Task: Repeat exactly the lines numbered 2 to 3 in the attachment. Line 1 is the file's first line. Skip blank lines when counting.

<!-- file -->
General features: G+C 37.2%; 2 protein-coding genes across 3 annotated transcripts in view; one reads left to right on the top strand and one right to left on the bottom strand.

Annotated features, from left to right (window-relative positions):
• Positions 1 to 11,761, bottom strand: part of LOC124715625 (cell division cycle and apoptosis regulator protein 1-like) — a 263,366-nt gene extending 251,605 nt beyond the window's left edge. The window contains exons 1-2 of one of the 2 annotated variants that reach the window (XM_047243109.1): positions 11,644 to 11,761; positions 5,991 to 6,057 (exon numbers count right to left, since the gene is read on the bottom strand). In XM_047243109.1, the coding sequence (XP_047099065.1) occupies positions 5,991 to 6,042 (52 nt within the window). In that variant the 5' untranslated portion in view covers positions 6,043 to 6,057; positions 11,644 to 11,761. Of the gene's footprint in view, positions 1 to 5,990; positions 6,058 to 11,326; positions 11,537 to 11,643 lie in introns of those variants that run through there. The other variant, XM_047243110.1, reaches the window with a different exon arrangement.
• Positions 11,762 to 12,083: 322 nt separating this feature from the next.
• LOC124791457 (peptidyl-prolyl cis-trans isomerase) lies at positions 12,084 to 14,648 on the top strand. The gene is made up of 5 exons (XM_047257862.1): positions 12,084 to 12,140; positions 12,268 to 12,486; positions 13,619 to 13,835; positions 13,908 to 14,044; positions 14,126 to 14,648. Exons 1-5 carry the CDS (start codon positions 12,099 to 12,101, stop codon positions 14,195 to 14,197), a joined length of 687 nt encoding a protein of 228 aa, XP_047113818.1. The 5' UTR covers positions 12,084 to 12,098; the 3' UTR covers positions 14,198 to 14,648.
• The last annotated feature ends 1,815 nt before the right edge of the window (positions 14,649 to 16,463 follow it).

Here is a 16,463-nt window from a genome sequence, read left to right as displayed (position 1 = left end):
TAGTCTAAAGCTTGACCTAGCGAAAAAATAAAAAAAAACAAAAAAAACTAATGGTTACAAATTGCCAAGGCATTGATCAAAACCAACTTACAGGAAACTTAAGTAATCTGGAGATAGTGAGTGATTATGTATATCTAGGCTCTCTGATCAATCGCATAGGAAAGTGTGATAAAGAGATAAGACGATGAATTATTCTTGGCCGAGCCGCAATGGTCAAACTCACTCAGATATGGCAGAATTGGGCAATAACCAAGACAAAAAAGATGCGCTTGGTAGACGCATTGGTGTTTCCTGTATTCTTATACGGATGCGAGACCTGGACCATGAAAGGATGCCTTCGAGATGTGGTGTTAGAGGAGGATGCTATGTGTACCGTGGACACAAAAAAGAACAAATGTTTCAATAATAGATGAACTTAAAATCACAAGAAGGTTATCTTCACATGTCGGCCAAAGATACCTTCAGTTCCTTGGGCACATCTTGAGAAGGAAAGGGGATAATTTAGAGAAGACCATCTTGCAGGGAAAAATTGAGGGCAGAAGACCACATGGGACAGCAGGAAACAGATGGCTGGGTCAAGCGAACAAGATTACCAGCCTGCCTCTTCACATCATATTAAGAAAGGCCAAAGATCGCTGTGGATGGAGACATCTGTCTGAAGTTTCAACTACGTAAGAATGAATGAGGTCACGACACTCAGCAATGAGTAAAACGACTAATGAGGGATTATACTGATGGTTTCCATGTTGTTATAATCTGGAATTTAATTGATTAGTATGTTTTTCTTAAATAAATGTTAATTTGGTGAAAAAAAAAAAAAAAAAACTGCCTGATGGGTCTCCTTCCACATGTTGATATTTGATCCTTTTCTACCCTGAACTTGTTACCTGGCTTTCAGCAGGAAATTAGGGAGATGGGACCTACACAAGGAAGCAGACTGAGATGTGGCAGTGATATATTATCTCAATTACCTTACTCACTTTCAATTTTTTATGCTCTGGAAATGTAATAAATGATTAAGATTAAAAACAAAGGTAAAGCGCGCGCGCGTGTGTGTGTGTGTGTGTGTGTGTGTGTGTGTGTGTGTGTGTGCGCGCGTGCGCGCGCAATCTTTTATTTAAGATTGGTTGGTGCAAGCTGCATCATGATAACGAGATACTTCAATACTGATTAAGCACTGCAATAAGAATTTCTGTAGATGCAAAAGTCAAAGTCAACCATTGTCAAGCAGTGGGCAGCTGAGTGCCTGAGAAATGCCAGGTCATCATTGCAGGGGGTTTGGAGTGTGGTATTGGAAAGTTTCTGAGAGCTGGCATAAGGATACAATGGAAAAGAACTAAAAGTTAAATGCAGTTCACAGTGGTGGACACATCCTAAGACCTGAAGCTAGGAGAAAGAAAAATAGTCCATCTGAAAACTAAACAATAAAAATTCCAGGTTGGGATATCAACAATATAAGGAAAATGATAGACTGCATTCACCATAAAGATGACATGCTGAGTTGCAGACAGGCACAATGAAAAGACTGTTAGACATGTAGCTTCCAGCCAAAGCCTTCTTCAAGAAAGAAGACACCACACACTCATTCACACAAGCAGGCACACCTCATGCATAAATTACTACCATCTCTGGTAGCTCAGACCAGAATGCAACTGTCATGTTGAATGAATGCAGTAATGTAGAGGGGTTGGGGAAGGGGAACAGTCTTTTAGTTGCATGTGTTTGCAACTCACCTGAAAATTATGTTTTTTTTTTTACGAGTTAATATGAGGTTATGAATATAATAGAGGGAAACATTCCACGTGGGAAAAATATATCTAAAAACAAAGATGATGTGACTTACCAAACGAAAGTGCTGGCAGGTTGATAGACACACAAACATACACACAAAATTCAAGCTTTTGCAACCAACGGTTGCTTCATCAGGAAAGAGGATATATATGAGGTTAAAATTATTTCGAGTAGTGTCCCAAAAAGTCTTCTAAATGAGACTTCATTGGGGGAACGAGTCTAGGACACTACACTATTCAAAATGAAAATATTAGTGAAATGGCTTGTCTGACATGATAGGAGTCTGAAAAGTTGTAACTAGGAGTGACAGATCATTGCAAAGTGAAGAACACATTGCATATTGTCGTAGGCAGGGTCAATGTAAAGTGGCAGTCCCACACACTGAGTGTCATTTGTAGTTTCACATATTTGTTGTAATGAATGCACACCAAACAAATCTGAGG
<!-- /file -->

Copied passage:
Annotated features, from left to right (window-relative positions):
• Positions 1 to 11,761, bottom strand: part of LOC124715625 (cell division cycle and apoptosis regulator protein 1-like) — a 263,366-nt gene extending 251,605 nt beyond the window's left edge. The window contains exons 1-2 of one of the 2 annotated variants that reach the window (XM_047243109.1): positions 11,644 to 11,761; positions 5,991 to 6,057 (exon numbers count right to left, since the gene is read on the bottom strand). In XM_047243109.1, the coding sequence (XP_047099065.1) occupies positions 5,991 to 6,042 (52 nt within the window). In that variant the 5' untranslated portion in view covers positions 6,043 to 6,057; positions 11,644 to 11,761. Of the gene's footprint in view, positions 1 to 5,990; positions 6,058 to 11,326; positions 11,537 to 11,643 lie in introns of those variants that run through there. The other variant, XM_047243110.1, reaches the window with a different exon arrangement.